The Guild for Social Fieldwork is an initiative of Economics for Peace Institute. The Institute advances grassroots social science to inform community and regional planning.
Social fieldwork is practical research that ensures real local input is at the table when public decisions are made. The Guild brings researchers and local people together to ensure this important groundwork for democracy. The institute fosters social fieldwork by local people so place-based communities can come together around baseline indicators of community well-being and ecosystem stewardship. Without this work, we remain both without a rudder and disoriented as to which horizon beckons our better futures.
In the Fall of 2022, the Institute plans to launch a Guild for Social Fieldwork membership program and will rebuild this site prior.
The notion of a collaborative hub for participatory action research (PAR) resources and training emerged during a 3-day workshop held in Portland in 2009. The workshop invited participants from across the country. It was run by Economics for Peace Institute with funding from the USDA PNW Forest Service.
The development of this organization has required considerable refinement and adaptation to changing conditions. For instance, the coining of social fieldwork as a more accessible term for PAR emerged in 2017 along with the initial conceptual framework for the Guild. This followed much work in 2016 in which she engaged in intensive learning and development with the Board of Directors at the time: Damun Gracenin, PhD, Margaret Owens, and epi Founder, Myriem Le Ferrand. Myriem was prompted to simplify.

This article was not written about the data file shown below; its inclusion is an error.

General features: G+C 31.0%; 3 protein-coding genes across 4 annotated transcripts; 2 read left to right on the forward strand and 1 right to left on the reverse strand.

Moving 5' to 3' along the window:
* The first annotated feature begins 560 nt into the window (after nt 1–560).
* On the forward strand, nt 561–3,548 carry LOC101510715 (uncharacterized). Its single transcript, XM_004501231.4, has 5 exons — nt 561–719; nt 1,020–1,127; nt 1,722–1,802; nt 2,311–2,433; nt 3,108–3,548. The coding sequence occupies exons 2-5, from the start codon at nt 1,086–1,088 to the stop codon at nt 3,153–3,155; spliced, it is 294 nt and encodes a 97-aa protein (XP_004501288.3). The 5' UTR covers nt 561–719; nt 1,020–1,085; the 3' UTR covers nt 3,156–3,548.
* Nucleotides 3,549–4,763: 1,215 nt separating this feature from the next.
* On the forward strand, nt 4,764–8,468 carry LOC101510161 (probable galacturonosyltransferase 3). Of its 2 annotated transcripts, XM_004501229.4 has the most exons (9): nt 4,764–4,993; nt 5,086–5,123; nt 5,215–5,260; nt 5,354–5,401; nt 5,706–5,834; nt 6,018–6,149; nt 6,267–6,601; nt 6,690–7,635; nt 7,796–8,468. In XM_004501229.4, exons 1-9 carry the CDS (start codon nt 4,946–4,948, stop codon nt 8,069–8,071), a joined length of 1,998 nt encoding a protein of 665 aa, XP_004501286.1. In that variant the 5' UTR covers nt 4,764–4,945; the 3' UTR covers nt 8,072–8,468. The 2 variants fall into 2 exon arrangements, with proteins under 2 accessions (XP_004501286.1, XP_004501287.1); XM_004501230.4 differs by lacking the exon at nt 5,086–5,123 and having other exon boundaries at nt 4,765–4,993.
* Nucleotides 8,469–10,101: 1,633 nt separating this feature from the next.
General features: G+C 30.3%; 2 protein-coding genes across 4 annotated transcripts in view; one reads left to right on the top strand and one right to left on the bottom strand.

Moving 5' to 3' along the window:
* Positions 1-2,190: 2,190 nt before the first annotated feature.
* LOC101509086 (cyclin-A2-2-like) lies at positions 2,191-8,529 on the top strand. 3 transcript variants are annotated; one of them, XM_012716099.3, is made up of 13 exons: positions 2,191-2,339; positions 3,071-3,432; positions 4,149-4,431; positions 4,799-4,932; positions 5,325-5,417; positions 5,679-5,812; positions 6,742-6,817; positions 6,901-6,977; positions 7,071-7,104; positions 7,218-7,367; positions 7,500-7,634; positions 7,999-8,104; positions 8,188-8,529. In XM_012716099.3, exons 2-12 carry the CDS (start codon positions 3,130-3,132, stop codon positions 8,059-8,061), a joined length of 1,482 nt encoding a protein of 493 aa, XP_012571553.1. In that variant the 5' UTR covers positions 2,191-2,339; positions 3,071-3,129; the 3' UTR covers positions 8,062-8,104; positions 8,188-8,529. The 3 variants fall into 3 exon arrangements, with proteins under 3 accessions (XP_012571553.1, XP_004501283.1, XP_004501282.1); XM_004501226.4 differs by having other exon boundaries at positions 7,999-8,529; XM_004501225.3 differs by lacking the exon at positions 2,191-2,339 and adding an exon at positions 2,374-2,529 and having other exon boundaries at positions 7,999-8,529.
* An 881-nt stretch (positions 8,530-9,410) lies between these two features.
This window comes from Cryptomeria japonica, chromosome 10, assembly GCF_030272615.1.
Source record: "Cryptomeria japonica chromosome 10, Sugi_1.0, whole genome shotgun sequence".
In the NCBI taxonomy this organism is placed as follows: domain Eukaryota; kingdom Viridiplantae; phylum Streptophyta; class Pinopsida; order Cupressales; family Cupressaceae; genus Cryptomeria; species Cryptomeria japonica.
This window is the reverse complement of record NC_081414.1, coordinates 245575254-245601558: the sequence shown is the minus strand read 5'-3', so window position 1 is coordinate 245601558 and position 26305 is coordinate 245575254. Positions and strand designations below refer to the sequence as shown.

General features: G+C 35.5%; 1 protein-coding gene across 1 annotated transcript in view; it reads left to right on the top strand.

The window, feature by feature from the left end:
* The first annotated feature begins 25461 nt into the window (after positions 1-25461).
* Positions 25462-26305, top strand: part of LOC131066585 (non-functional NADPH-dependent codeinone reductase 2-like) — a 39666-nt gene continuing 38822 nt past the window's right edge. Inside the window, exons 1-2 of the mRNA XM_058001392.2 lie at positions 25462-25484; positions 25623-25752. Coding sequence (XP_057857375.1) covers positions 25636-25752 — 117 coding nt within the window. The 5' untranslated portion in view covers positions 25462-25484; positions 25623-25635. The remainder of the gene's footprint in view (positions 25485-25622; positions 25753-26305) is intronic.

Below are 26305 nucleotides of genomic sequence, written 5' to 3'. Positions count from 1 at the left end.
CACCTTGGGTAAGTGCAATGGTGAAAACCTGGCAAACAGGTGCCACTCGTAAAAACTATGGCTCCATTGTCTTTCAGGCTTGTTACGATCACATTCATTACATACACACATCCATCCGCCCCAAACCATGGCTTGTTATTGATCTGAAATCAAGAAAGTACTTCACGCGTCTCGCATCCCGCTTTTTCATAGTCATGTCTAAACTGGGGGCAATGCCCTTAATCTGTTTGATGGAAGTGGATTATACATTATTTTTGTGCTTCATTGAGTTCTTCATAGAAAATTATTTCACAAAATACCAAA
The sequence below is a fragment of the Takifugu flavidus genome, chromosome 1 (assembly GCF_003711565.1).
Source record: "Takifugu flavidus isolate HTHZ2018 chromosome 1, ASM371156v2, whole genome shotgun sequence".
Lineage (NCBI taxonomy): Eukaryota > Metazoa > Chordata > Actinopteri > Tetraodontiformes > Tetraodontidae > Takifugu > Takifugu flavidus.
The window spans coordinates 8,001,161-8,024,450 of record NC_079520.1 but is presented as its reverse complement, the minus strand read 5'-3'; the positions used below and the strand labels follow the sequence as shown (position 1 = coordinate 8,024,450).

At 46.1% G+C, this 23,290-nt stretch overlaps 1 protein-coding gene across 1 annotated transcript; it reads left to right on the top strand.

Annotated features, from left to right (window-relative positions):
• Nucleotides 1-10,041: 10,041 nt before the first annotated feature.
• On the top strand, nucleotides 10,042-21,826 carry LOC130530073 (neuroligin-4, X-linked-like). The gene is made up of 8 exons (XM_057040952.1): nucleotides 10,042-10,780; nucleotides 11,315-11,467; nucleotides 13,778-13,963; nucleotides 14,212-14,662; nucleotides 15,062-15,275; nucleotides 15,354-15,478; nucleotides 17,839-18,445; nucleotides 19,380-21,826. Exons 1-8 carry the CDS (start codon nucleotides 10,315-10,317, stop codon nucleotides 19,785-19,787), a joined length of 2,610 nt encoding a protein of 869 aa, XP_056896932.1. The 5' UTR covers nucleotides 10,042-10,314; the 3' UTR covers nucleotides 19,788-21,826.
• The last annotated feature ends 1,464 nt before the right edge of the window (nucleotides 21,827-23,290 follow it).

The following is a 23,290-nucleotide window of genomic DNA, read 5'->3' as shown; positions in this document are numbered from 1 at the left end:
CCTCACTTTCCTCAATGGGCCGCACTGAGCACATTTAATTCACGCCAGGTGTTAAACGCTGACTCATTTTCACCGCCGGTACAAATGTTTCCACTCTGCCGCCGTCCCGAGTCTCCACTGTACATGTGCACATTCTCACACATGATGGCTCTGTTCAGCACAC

In the spring of 2017, Myriem built this first site to flesh out the conceptual possibility of an online hub in wordpress.org. The site launched still in beta in 2020 and remains in beta form. Through the cooperation of many individuals and because of the cascading ecological and social crisis, it becomes easier ad easier to explain the necessity of social fieldwork. People are ready for leadership to make better decisions with better information.
Place-Based Research – Fieldwork by Local People
Rather than relying on polls, surveys or demographics for a set of indices, social fieldwork builds on active participation with local people. Representative government fails not only because of election fraud and the corrupting influence of campaign contributions. Our democracy fails because decision-makers do not benefit from good information including real local input. Social fieldwork improves the quality of information used to make public decisions.
Fieldwork and Quality of Life
As the Institute advocates, social fieldwork places attention on quality of life as expressed in daily life. Through consistent application of social fieldwork in a community, local people can co-create enduring markers (or indicators) of where they want to go. These indicators establish a baseline against which to assess changes in quality of life. A baseline is essential to assessing costs and benefits of change – whether naturally occurring, historic, proposed or mandatory.